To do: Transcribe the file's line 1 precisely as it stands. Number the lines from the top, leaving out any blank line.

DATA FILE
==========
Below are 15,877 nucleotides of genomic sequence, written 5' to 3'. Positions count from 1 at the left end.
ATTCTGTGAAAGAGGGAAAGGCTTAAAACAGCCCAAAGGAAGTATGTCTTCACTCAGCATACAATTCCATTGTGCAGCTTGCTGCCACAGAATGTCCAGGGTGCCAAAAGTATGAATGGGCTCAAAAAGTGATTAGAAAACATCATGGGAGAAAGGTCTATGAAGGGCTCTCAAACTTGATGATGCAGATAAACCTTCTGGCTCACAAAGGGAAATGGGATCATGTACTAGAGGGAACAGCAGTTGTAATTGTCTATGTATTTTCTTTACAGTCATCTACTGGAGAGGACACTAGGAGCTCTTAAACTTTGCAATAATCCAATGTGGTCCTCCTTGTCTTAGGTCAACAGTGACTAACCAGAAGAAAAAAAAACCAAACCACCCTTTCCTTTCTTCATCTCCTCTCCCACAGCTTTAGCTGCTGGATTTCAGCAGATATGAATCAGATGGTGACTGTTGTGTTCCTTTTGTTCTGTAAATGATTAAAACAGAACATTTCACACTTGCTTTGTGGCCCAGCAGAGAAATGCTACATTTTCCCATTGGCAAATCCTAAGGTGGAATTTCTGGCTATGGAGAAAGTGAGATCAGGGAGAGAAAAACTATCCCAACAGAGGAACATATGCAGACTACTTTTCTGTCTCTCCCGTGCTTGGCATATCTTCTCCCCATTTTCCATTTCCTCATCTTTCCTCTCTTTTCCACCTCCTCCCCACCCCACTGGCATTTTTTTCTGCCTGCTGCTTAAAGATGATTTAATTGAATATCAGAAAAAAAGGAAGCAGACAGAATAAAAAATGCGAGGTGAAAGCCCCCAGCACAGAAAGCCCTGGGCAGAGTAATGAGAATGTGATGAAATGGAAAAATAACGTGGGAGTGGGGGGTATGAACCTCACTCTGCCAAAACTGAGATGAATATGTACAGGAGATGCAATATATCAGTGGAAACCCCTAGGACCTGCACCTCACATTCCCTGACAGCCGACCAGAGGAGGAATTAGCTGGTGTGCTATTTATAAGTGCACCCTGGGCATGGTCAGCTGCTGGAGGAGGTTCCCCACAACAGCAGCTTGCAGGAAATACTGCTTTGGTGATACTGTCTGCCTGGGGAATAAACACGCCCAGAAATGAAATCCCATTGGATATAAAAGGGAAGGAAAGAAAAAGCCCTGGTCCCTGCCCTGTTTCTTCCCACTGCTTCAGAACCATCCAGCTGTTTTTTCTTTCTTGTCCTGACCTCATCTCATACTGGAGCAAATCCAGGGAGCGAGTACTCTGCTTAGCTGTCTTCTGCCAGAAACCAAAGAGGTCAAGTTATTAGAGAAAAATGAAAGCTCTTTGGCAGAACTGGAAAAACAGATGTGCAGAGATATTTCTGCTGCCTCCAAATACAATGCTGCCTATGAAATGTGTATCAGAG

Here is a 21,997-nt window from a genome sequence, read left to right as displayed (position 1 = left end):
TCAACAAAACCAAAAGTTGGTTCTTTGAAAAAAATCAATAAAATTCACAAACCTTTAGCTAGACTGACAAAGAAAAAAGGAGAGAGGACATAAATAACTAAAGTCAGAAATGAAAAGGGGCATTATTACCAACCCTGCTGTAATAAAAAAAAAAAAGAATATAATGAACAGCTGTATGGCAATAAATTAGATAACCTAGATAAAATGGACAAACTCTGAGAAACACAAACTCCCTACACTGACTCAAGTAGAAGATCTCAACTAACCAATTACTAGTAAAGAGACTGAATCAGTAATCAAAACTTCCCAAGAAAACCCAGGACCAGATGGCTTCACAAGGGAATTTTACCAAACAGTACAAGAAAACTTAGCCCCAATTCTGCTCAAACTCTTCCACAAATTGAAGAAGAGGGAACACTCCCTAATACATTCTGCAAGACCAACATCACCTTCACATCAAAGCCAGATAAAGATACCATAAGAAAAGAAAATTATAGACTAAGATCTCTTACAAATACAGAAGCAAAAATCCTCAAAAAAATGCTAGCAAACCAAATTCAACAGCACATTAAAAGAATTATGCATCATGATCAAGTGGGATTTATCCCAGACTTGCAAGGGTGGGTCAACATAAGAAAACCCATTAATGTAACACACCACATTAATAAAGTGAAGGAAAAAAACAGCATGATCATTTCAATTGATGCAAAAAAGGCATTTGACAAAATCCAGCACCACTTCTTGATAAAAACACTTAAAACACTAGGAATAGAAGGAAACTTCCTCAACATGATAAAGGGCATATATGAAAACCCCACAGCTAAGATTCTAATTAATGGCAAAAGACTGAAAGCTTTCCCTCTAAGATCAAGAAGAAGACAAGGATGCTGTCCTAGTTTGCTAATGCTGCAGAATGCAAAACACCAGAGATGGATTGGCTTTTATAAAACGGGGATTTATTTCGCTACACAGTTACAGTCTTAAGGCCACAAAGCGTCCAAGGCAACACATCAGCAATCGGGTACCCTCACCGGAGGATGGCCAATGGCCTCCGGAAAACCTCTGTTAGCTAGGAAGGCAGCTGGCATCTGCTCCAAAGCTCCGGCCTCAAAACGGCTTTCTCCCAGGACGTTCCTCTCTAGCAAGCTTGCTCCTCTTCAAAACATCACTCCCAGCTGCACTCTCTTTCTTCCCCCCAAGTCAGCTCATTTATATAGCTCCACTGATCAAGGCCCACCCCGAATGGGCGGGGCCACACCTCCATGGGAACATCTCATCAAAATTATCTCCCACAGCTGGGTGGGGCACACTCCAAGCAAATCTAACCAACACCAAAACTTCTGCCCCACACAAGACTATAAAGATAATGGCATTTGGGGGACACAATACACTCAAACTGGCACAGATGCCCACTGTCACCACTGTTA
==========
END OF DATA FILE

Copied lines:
Below are 15,877 nucleotides of genomic sequence, written 5' to 3'. Positions count from 1 at the left end.